In 14 of the patients, one to six doses of porcine surfactant (Curosurf) were given at 50 mg/kg at intervals of between six and 24 hours, with a total of 37 administrations of surfactant. In the remaining six patients, we used surfactant doses of 200 mg/kg, in nine doses. The surfactant was given in two equal aliquots through a tube introduced as distally as possible through the tracheal tube, one towards the right lung and the other towards the left. All patients had continuous electrocardiogram monitoring, as well as central venous pressure (CVP) and intra-arterial blood pressure monitoring. In addition, four patients had pulmonary artery pressure monitoring by means of a catheter passed through the right ventricle during cardiac surgery, and one patient had a Swan-Ganz catheter. A chest x ray and arterial blood gas extraction were performed before the surfactant was administered. Whenever possible, after administration we tried to keep the same parameters on the respirator until new blood gas measurements were carried out. New blood gas controls were performed at 30, 60, 120, 240, and 360 minutes after administering the surfactant. The response was considered to be positive if the PaO2/FiO2ratio improved > 20% in the first four hours after the surfactant was given, without any modification of respiratory assistance. We also calculated the oxygenation index (OI; mean pressure in the airway × FiO2 × 100/PaO2). When the surfactant improved oxygenation during more than one blood gas control we reduced respiratory assistance (peak of pressure or FiO2, depending of the previous assistance). The administration of a repeated dose depended on the blood gas response to the first dose and the clinical evolution of the patient. Statistical software (BMDP; University of California, Berkeley, California, USA) was used for statistical analysis of the results. Statistical analysis was performed by using analysis of variance, the Student’s t test, two tailed Mann-Whitney test, and Wilcoxon test. Values of p < 0.05 were considered significant.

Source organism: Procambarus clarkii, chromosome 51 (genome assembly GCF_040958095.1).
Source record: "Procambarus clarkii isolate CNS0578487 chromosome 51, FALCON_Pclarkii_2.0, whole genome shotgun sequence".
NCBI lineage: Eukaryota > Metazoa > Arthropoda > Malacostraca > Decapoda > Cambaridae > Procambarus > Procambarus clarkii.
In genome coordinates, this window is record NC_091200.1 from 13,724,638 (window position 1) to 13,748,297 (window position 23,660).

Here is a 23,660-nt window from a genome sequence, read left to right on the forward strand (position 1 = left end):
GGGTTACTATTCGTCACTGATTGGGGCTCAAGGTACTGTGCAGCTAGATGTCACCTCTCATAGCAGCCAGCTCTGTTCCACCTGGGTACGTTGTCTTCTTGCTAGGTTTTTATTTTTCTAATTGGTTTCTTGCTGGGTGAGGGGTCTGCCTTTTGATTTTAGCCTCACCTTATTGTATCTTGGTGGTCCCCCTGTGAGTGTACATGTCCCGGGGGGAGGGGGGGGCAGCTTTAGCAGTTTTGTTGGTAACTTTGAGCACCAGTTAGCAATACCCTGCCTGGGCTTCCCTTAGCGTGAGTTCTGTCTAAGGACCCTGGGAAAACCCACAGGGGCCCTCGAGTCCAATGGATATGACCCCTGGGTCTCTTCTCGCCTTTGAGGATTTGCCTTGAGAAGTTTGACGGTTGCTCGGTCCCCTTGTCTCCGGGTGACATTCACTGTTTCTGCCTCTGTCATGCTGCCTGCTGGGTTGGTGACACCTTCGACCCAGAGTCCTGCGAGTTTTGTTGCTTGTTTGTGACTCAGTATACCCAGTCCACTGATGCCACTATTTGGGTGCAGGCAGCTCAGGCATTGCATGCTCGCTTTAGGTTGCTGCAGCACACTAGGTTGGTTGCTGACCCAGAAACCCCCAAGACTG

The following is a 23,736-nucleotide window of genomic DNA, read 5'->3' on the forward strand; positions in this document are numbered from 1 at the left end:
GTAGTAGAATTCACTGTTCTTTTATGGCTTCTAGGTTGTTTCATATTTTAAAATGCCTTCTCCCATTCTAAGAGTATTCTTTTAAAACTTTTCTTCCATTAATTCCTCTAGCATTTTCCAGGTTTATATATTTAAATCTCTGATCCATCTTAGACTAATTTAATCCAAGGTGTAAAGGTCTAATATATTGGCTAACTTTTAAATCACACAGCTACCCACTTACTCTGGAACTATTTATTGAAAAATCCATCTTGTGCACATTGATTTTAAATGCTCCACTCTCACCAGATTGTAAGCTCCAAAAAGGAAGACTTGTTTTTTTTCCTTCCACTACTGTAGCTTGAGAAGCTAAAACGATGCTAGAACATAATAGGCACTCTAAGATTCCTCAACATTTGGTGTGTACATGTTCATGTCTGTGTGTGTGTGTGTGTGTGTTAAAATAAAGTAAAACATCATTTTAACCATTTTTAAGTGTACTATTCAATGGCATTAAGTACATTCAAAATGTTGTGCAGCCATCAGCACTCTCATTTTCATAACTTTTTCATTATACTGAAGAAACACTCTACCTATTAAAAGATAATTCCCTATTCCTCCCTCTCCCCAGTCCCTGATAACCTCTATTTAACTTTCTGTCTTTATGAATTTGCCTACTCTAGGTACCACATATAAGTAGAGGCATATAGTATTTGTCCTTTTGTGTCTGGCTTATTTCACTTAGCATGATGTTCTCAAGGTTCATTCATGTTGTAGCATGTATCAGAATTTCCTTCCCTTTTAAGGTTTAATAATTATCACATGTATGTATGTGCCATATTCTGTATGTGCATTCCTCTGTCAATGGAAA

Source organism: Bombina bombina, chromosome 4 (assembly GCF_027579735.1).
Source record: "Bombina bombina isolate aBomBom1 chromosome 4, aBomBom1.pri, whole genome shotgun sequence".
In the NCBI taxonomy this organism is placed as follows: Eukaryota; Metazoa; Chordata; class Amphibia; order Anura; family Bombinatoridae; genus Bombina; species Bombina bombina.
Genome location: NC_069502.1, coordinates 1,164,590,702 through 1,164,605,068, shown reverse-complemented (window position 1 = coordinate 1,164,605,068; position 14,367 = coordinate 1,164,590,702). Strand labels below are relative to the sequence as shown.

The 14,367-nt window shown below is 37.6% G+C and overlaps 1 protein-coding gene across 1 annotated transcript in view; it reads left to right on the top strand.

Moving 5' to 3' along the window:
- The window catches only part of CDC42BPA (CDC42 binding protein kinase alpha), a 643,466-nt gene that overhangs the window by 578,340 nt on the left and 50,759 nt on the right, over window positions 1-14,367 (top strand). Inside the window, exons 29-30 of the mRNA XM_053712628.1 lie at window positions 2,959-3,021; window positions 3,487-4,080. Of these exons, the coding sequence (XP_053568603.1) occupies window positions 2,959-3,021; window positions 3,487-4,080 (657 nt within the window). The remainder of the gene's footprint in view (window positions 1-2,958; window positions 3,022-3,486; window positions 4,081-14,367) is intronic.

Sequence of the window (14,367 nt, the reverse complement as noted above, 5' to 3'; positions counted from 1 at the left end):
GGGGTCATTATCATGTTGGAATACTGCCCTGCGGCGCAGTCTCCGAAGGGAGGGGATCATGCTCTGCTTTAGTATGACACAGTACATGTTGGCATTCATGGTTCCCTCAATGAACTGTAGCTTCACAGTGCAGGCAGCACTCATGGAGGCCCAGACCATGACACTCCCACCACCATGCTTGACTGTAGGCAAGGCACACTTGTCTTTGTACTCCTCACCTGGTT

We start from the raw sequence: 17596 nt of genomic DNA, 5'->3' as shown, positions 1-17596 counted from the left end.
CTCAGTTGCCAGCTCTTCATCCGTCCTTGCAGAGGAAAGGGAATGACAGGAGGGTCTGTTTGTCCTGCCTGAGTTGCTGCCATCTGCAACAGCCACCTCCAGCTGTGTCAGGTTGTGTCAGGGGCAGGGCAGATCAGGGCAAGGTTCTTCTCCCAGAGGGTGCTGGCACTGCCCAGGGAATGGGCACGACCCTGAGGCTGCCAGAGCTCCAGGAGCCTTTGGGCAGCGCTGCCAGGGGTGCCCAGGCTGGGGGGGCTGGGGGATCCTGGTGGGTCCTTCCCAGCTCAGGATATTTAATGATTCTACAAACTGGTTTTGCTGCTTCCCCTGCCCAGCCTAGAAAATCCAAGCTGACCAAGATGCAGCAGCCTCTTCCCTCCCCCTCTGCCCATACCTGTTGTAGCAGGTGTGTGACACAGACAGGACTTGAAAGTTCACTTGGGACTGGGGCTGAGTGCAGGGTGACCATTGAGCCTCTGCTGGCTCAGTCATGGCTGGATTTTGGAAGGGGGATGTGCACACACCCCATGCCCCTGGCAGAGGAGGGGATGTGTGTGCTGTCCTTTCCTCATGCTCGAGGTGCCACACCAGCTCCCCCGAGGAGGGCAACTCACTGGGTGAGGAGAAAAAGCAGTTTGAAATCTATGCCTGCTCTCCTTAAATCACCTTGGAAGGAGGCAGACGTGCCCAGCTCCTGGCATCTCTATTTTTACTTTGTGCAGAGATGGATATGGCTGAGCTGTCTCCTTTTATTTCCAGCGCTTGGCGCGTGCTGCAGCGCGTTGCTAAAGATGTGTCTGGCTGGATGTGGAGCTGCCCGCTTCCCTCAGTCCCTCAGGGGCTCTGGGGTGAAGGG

In the 13 patients with pulmonary or systemic pathology the mean (SD) PaO2/FiO2 increased after the first dose of surfactant from 68 (18.4) to 111.2 (64.7) (p < 0.01) and the mean (SD) OI was reduced from 36.9 (16.6) to 27.1 (15.2). The PaO2/FiO2 improved > 20% in 10 patients. There was no significant change in the PaCO2 (table 5). When each of the 33 administrations of surfactant was analysed separately, the mean (SD) PaO2/FiO2 increased from 73.2 (19.7) to 100.8 (49.7) (p < 0.01). In 17 of the 33 administrations there was a > 20% increase in the PaO2/FiO2. The mean (SD) OI diminished from 34.4 (14) to 28.6 (13.7) (p < 0.05), and the mean (SD) PaCO2 from 59.9 (16.7) mm Hg to 56.8 (23.5; NS).